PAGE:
It’s like “Groundhog Day” – with less than two months to 29th March, we keep going round and round in circles on the subject of the Northern Ireland border and, without resolution to this thorny subject, the prospect of a “No Deal Brexit” comes ever closer.
However, what will this really mean for our farmers? Well, as ever, the answer does not seem to be that straightforward. If we look at the beef and sheep sectors, which are often thought to be the agricultural sectors which will be most badly affected, the Agricultural and Horticultural Development Board (AHDB) have just published a booklet entitled “Brexit prospects for UK beef and sheep meat trade”.
In very simple terms, my understanding of this is that, on leaving the EU without a deal, we will start trading with the EU under World Trade Organisation (WTO) terms which will mean that the EU will impose tariffs on the UK as if we were a third country outside the EU with whom they have no particular trade agreements.
The range of tariffs imposed varies widely for different products, but the basic principle for beef and sheep are that there is a basic tariff of 12.8% charged on imports into the EU, plus a flat rate cash sum which is added to the above tariff. The cash sum from beef varies from €1,414 to €3,041 per tonne depending on the product and similarly it varies for sheep from €902 to €3,118 per tonne.
But what does this mean in real terms? Well, for beef based on 2017 figures, these tariffs would have equated to a tariff of between 61% and 113% depending on the product concerned and for sheep from 37% to 45%.
In addition to these financial barriers, the EU would then impose non-tariff barriers relating to food quality which will add from around 5 to 15% to the cost of exporting to the EU.
Tariffs and trade barriers of this scale will obviously have a massive impact on the competitiveness of our beef and sheep products being exported in to the EU, but this story is not quite that simple. One also needs to understand our existing trading arrangements and what our government’s attitude will be towards imports.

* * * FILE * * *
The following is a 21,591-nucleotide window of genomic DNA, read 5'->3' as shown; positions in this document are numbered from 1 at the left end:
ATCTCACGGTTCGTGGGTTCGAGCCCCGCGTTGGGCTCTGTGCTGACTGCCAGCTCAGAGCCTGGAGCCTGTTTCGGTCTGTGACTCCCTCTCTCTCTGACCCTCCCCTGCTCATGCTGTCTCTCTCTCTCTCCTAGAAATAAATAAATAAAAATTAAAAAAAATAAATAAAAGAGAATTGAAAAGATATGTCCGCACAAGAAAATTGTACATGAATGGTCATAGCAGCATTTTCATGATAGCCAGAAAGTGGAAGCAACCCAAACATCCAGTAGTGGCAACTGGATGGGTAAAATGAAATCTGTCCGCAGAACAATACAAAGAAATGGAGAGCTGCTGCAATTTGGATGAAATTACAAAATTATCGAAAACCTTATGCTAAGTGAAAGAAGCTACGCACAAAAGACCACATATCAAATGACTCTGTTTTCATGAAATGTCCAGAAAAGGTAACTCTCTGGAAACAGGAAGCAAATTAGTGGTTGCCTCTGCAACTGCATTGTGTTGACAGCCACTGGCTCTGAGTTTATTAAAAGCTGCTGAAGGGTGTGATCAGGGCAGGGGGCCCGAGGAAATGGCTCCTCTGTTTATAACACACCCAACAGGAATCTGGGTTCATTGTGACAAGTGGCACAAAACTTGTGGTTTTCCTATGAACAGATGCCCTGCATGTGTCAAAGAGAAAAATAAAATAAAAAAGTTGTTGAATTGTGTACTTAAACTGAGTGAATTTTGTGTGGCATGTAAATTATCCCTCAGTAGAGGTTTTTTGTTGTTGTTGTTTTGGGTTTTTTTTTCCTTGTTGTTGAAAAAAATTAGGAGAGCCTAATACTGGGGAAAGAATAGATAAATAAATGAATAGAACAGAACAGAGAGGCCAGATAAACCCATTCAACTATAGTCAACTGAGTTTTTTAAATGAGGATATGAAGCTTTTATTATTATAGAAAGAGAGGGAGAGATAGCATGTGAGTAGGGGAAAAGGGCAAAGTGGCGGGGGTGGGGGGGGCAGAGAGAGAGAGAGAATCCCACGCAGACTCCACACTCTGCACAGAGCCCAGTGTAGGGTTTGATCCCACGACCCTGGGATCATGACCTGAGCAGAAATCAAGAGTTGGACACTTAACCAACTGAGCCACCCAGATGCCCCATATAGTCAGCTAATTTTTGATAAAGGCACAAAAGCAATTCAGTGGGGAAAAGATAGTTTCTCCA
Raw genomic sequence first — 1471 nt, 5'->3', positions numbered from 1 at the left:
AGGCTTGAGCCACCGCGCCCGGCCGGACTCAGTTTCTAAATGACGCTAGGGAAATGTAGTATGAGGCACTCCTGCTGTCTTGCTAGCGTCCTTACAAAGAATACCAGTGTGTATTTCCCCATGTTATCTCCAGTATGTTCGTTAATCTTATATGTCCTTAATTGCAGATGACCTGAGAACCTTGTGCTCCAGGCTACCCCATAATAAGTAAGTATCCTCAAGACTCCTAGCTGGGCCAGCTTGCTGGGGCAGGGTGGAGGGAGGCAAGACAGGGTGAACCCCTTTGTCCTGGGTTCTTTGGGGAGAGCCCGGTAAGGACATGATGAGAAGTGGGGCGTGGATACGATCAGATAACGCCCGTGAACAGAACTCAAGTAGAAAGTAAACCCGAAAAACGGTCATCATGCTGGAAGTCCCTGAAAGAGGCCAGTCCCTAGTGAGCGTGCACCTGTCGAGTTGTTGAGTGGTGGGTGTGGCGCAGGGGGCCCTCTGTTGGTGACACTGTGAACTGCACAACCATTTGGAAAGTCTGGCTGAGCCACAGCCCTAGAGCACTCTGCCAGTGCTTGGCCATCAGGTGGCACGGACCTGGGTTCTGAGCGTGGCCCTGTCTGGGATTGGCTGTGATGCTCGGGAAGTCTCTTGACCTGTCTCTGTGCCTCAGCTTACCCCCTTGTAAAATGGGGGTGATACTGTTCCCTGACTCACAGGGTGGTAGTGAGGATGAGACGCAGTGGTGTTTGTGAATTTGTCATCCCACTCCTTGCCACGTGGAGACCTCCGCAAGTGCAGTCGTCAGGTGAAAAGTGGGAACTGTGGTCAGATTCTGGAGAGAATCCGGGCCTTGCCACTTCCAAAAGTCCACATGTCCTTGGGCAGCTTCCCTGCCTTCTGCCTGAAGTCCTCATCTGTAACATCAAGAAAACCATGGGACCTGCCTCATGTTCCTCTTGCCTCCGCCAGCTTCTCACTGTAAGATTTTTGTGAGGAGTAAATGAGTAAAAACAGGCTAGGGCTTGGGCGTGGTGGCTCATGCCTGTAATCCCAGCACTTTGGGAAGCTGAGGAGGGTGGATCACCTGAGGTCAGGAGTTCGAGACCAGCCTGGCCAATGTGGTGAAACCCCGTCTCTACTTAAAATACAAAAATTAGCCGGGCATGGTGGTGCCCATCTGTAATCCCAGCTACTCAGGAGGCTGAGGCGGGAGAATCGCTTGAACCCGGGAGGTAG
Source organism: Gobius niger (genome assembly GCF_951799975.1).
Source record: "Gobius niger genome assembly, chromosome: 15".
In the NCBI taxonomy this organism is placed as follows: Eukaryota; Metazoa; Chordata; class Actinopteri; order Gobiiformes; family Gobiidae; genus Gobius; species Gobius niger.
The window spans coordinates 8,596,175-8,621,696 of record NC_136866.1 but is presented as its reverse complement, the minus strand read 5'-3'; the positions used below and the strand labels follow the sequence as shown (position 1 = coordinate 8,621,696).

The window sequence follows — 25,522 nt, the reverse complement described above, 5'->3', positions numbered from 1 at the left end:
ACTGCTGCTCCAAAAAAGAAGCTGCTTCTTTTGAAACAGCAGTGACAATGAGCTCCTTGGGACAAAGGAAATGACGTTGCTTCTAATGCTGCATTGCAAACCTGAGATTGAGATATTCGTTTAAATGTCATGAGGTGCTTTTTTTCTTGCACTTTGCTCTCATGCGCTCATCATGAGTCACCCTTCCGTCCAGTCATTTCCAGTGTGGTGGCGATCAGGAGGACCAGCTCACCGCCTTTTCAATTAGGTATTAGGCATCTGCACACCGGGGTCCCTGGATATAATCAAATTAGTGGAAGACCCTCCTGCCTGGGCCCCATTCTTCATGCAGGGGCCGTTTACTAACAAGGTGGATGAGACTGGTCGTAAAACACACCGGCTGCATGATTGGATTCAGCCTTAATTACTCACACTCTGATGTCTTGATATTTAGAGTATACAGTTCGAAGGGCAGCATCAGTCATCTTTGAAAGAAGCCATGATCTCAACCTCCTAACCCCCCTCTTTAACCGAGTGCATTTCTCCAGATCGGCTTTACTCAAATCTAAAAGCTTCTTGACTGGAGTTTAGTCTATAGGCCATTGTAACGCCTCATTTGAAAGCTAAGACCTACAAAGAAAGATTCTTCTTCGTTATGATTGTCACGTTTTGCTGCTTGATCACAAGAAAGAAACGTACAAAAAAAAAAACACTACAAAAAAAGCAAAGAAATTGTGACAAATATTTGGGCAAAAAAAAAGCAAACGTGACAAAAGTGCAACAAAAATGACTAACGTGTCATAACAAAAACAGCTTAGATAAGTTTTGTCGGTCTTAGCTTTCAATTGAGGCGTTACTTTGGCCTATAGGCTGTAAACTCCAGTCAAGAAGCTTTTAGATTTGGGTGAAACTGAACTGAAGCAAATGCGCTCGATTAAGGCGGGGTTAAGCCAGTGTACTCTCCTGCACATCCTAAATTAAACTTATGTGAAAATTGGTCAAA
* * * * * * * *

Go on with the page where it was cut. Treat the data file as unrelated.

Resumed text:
As far as beef is concerned, we import more than we export and we are not self-sufficient. Therefore, in theory, if the government decided to impose similar tariffs on imports, there would be increased demand for beef and domestic beef prices could rise. But, would the government tolerate the inevitable inflationary effect on food prices? If not, they could reduce tariffs and relax food standards on imports, thereby attracting cheap beef from countries like Brazil which would have a damaging effect on domestic beef prices for farmers.
Unfortunately for sheep farmers, there seems little prospect of any upside to a no deal Brexit. Around 90% of lamb exports go to the EU and, with tariffs approaching 50%, this would be a blow to our price competitiveness, which would be further exacerbated by fierce competition from New Zealand and Australia, which have free trade deals with the EU and elsewhere around the world. As a result, it is thought that sheep prices could fall sharply in the UK reducing sheep farmers’ incomes considerably.
Thus, it seems a no deal Brexit could have serious consequences for many livestock farmers.
For further information, please contact James Stephen from the Carter Jonas Rural team.